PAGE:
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Benguela current convention: Conservation history in southern Africa

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The diversity and uniqueness of the Benguela marine ecosystem makes it one of the world’s richest marine ecosystems.  Stretching along the western coastlines of three countries, South Africa, Namibia and Angola, this 1,5million km2 Large Marine Ecosystem (LME) necessitates careful and sustainable transnational ecological management.  And this is exactly the aim of the Benguela Current Convention.  Last month, conservation history was made as these three southern Africa countries signed the world’s first LME legal framework. 

Economically speaking, the Benguela marine ecosystem is a hub of economic activities including offshore energy resource harvesting, diamond mining, commercial fishing and tourism.  The annual economic value of goods and services gained from the marine ecosystem is estimated at more than $54 billion.  Thousands of local people earn an income from the Benguela current.  This marine ecosystem is therefore an important economic resource for these three African countries. 

Beyond the immediate and direct economic value of the ecosystem, the ecological benefits of the Benguela marine ecosystem are quite impressive.  Scientists rate this LME as extremely productive, a Class I productive marine ecosystem.  The marine ecosystem’s populations of fish and sea life including marine birds and mammals are extraordinary.  The specific flow of warm and cooler waters creates a favorable environment for many fish types, hence the high level of productivity.  The northern sardine and anchovy fish call the Benguela current their home for their yearly spawning season.  And then the Benguela marine ecosystem has an even greater, global role:  scientists reported that this specific marine ecosystem is thought to play a major role in global climate and ocean processes.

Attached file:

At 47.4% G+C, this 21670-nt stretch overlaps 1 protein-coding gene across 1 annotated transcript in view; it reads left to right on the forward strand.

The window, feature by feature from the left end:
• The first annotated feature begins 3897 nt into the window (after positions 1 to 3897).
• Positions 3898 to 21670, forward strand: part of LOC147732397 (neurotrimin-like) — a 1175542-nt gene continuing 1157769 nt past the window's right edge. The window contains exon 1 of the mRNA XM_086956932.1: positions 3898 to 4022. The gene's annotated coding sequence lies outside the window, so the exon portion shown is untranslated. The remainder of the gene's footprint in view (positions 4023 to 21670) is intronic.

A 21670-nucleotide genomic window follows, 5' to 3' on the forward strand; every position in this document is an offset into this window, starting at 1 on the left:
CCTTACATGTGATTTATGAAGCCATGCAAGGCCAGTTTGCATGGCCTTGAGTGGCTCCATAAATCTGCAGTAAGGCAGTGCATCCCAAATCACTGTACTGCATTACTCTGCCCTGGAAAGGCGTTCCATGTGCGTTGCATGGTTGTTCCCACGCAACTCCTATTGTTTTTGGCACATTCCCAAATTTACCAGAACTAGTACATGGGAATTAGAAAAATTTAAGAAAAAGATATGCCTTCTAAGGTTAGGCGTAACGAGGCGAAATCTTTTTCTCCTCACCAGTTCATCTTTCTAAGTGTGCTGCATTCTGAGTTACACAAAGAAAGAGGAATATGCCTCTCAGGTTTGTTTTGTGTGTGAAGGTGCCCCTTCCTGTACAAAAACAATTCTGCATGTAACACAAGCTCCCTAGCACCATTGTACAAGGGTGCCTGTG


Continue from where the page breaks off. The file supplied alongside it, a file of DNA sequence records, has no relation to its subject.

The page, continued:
Although the South African, Namibian and Angolan governments acknowledged the conservation importance of this ocean current for many years, it is only now, with the signing of the Benguela Current Convention that international legal status is assigned to this LME.  The goal of this Benguela Current Convention is no small target: cross-national cooperation will be required for the management and conservation of this ecologically rich marine environment, allowing for continued economic harvesting from the system without hampering conservation efforts.  A fine balance, but two major organizations, namely the United Nations Development Program (UNDP) and the Global Environment Facility (GEF) is lending a hand.  The UNDP focus is the livelihood of thousands depending on the ecological functioning of the system; the GEF assists with research and ecosystem management. 

All parties involve know the risks and ecosystem vulnerabilities at stake.  Ill management and human impacts can easily lead to an unproductive environment, with plenty of cumulative impacts stretching beyond the immediate surrounding environment.  Sections of the Benguela LME are plagued by over exploitation and unsustainable resource consumption.  Invasive species such as the Mediterranean blue mussel is competing with the native species, contributing to species composition change.  The system’s water quality is fluctuating and water quality monitoring is highlighting the need for intensive rectification of deteriorating water quality.  The coastal nature of the ecosystem places it an even higher pollution risk area – pollution from commercial, industrial and residential and tourism sectors.  Globally, there is a steady influx of people towards coastal areas and the western coastlines of South Africa, Namibia and Angola are also experiencing this global trend.

Considering all this, we start to understand why the management of this African ocean current is so critical.  Environmental and resource protection, while allowing for economic and social development can only happen within a well-defined legal framework.  The governments of South Africa, Namibia and Angola have established such a framework.  Now, it is up to all parties, organizations, authorities as well as the public, to ensure long term protection and responsible use of this precious African marine gem.

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